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What happened to the $2 bill?

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“A $2 bill would be perfect,” said Heather McCabe, a $2 bill evangelist and writer. “Very convenient for a small payment.”

But the $2 bill is the unloved child of paper currency.

In the United States, it is considered curiosity by some, and despised by others. There is no end to the myth surrounding his two-dollar bill, nicknamed “Tom” by his fans, due to the portrait of Thomas Jefferson on the front. Many Americans consider the $2 bill to be rare, no longer printed, or out of circulation.


The Treasury Department’s Bureau of Engraving and Printing (BEP) plans to print up to $204 million in two-dollar bills this year, based on annual orders from the Federal Reserve. According to the latest Federal Reserve data, there were 1.4 billion $2 bills in circulation in 2020.
However, the $2 bill only accounts for 0.001% of the value of $2 trillion worth of currency in circulation.

BEP doesn’t have to ask for a new $2 bill each year like other bills. This is because the two-dollar bill is infrequently used and has a long circulation. The Federal Reserve orders them every few years and destocks them.

“A lot of Americans have pretty dubious assumptions about the $2 bill. Nothing happened to the $2 bill. It’s still being made. It’s in circulation,” McCabe said. “Americans are so misunderstood that they don’t use their own currency.”

bad luck

The United States first issued the $2 bill in 1862, when the federal government first started printing money. Alexander his portrait of Hamilton was in two photographs until a new series was printed with Jefferson in 1869.

However, Deuce was unpopular and never gained a foothold in the masses.

Main reason: $2 bills were considered bad luck. Superstitious people ripped off the corners of banknotes to “break the curse”, rendering them unusable.

The New York Times wrote in a 1925 article, “Those who play games of chance with two-dollar bills in their pockets are thought to have a jinx.” rice field.”

The two were also known to maintain controversial companies. It was associated with gambling and prostitution, standard bets on racetracks.

And in the 19th century, voter candidates often used two-dollar bills to bribe voters. It was believed that anyone with a $2 bill sold votes to a crooked politician.

In the 1900s, the Treasury Department made several unsuccessful attempts to popularize the use of $2 bills. In 1966, the printing of bills was abandoned and discontinued “due to lack of public demand”.

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But ten years later, as the United States neared its 200th anniversary, the Treasury Department designed a new series of $2 bills with a portrait of the signature of the Declaration of Independence on the back.

The aim was to reduce the number of one-dollar bills in circulation and save Treasury money in production costs.

However, the 1976 reopening was unsuccessful. People saw the newer versions as collector’s items and stocked up instead of going out and using them.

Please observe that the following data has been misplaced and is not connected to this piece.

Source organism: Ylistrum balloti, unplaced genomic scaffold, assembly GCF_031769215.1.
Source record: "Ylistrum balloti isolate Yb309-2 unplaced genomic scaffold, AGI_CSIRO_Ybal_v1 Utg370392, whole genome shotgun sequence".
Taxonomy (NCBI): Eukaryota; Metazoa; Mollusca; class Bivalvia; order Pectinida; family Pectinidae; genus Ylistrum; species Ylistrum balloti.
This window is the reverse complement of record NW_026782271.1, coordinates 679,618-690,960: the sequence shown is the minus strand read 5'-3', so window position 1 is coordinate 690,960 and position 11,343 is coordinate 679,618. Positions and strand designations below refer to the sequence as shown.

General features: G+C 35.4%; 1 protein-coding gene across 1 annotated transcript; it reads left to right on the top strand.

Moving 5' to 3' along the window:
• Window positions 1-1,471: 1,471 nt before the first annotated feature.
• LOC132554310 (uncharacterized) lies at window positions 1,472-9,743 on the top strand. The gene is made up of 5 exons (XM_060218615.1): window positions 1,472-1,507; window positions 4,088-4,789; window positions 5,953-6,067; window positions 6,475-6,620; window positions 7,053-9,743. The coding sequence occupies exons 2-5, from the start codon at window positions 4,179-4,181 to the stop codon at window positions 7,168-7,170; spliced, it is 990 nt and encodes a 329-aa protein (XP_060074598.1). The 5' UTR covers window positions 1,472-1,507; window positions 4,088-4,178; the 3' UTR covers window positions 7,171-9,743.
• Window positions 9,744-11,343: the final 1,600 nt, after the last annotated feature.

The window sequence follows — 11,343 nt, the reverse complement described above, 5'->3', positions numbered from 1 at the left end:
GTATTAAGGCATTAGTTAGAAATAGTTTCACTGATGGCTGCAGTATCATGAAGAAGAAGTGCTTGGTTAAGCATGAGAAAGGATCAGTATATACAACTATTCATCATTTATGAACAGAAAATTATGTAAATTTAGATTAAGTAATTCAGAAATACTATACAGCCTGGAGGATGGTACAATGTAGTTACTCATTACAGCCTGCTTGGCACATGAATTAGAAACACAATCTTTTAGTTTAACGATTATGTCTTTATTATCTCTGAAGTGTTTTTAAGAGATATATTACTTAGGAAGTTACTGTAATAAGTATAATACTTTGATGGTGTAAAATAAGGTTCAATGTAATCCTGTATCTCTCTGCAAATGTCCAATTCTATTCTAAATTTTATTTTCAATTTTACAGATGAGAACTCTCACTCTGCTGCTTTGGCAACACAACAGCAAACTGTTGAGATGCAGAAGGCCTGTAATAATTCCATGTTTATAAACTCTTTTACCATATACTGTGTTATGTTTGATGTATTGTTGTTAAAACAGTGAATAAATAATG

The Postal Service suggested stamping only April 13, the first day issued in honor of Jefferson’s birthday.

The New York Times stated in 1981, “The media and public now tend to associate the two-dollar bill with the Susan B. Anthony dollar under the general headline of ‘The Great Debacle.'” there is

Paolo Pasqualiello, a professor of finance at the University of Michigan, said there was no rational reason why the two-dollar bill wouldn’t be as popular as other bills. But people prefer multiples of 1 and 5.

Another reason the two-dollar bill didn’t become popular was that cash registers, invented in the late 1800s, weren’t designed with a place to put them, so cashiers didn’t know where to put them. Because.

“There were no changes to the two-dollar bill register,” said Heather McCabe. “The infrastructure for paying for things hasn’t changed. There have been no adjustments to how people treat their bills.”

She argued that if cash registers had a familiar slot for two-dollar bills, the bills would be more popular.

$2 subculture

But some people swear by two-dollar bills. In fact, communities and subcultures have developed around them.

U.S. Air Force pilots who fly U-2 reconnaissance planes always carry a $2 bill in their flight suits.
Since the 1970s, fans of the Clemson University Tigers football team have tipped in two-dollar bills (“Tiger Twos”) at restaurants, bars, shops, and hotels in other cities. The tradition began at Georgia Tech in Atlanta as a way to prove that scheduling a game with Clemson would benefit the city.
“They have a certain popularity. There’s excitement,” said American Numismatic Association curator Jesse Kraft. “But as far as getting them back into circulation, that’s the missing key.”

Kraft supports the wider adoption of the $2 bill.

Clemson fans mark their

He said the Treasury Department costs about half as much to print two-dollar bills as it does to print high denomination bills with expensive security features on paper. Also, he is more efficient at printing two-dollar bills than one-dollar bills. This is because for the same amount of money the Treasury can print twice as much and require less storage.

John Benardo, who made the 2015 film about the two-dollar bill, The Two Dollar Bill Documentary, is on a mission to “educate, enlighten, and start using the two-dollar bill in their lives.”

In short, the $2 bill is undervalued in the United States and a way for strangers to meet and engage.

“If you use a two-dollar bill, it will be memorable,” Benardo said. “There’s this ability to connect people in a way that other bills don’t. It opens up a dialogue between you and the cashier.”

“It’s a practical bill with inflation, but it’s also social currency.”

CNN’s Harry Enten contributed to this article.